- To check neighbors or directions in a 2D grid, it’s a lot more concise to keep an array of
`Δx`

and`Δy`

values versus writing out all the various directions in a separate loop. - You can’t brute force your way out of everything. Sometimes, math is required to get decent performance. Specifically, Chinese Remainder Theorem for day 13 and any of the algorithms for finding the discrete log for day 25.
- Tooling! I wouldn’t want to write C without Valgrind and Gprof. Cachegrind can be useful too.
- When an array gets really sparse, it can be more efficient to use a hashmap despite the added overhead (day 15).
- In loops, it can be really useful to add a call to
`getc(stdin)`

combined with`printf`

debugging to allow stepping through the loop. Especially if you haven’t yet taken the time to learn GDB well enough, like me.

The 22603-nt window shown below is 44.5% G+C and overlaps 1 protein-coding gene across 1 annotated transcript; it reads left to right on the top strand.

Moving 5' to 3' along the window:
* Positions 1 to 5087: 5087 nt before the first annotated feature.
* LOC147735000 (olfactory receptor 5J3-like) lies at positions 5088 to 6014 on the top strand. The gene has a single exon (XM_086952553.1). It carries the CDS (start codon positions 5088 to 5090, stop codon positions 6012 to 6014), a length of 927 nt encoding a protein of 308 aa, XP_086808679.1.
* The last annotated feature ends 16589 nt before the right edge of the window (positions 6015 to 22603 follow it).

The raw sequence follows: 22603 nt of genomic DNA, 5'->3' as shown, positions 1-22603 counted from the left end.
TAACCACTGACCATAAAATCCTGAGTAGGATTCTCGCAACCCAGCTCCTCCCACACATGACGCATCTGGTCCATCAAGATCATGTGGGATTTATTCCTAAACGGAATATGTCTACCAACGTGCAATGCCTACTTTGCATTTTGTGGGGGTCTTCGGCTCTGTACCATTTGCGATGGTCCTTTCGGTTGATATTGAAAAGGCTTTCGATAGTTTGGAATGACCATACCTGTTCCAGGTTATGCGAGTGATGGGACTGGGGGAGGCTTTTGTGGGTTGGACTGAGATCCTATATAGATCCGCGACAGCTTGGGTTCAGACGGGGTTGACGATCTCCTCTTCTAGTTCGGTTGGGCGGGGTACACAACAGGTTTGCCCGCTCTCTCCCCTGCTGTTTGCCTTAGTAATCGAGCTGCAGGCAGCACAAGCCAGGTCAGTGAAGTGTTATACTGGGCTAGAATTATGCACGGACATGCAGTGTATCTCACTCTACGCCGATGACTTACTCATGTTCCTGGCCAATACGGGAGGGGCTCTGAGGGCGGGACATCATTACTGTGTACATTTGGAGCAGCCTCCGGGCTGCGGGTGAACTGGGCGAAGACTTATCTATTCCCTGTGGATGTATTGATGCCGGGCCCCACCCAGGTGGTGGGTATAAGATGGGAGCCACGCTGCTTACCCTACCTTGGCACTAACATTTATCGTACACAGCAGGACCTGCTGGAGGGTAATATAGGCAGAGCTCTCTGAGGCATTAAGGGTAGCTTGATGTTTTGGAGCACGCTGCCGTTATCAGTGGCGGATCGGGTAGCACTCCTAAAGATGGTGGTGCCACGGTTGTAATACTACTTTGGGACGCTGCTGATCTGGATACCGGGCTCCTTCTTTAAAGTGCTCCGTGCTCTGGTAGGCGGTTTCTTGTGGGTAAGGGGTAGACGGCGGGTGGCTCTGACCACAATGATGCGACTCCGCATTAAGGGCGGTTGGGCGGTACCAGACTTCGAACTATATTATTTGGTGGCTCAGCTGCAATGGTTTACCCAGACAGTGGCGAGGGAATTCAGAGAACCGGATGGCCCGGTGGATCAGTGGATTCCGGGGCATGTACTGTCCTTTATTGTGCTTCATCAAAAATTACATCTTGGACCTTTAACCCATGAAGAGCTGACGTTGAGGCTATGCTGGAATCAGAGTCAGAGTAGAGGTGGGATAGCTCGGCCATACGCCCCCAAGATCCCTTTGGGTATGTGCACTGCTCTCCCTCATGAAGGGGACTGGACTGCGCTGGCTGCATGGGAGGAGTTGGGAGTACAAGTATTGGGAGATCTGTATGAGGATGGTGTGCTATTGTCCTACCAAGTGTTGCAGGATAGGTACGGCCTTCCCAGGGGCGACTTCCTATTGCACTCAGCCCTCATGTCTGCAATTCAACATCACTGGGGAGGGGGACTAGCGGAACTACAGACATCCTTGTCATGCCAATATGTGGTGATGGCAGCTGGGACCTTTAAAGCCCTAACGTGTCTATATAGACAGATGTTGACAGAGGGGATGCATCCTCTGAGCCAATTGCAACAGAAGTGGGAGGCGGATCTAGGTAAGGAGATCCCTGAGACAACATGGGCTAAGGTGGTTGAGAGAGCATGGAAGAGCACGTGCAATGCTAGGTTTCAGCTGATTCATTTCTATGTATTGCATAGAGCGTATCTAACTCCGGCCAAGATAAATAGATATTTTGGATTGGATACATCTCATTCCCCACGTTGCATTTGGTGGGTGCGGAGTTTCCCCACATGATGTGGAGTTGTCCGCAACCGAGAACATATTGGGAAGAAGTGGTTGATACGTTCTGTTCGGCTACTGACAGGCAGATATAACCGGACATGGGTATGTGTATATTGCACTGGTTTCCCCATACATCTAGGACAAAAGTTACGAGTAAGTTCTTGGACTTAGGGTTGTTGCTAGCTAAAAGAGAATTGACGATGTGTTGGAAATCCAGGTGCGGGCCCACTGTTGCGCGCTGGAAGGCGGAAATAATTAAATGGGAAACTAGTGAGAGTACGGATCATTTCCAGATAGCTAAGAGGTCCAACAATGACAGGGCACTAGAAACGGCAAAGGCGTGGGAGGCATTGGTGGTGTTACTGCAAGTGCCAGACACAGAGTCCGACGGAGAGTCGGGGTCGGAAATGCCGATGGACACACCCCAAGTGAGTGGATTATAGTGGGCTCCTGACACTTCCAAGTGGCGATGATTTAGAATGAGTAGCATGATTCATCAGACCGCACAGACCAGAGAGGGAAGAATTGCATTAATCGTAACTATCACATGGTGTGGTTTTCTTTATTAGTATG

The task was to find the product of the three entries in the puzzle input that sum to 2020. Since most numbers in the input were well over half that, it made sense to first sort the input in ascending order before starting our loops.

Day 2 was fairly straightforward, so I won’t go into any details on it.

The puzzle input is a 2D grid of tree positions. We’re then tasked with counting the number of trees for given slopes. I just looped over the 2D array multiple times, each time incrementing the row- and column indices with the given slopes.

The input consisted of several “passports” with their field names and values in a random order. Each field had restrictions on what a valid value for that field looked like.

My solution iterates over each passport in the input, marks each field (except the one that was to be ignored) as valid (1) or invalid (0) in an array and then uses `memcmp`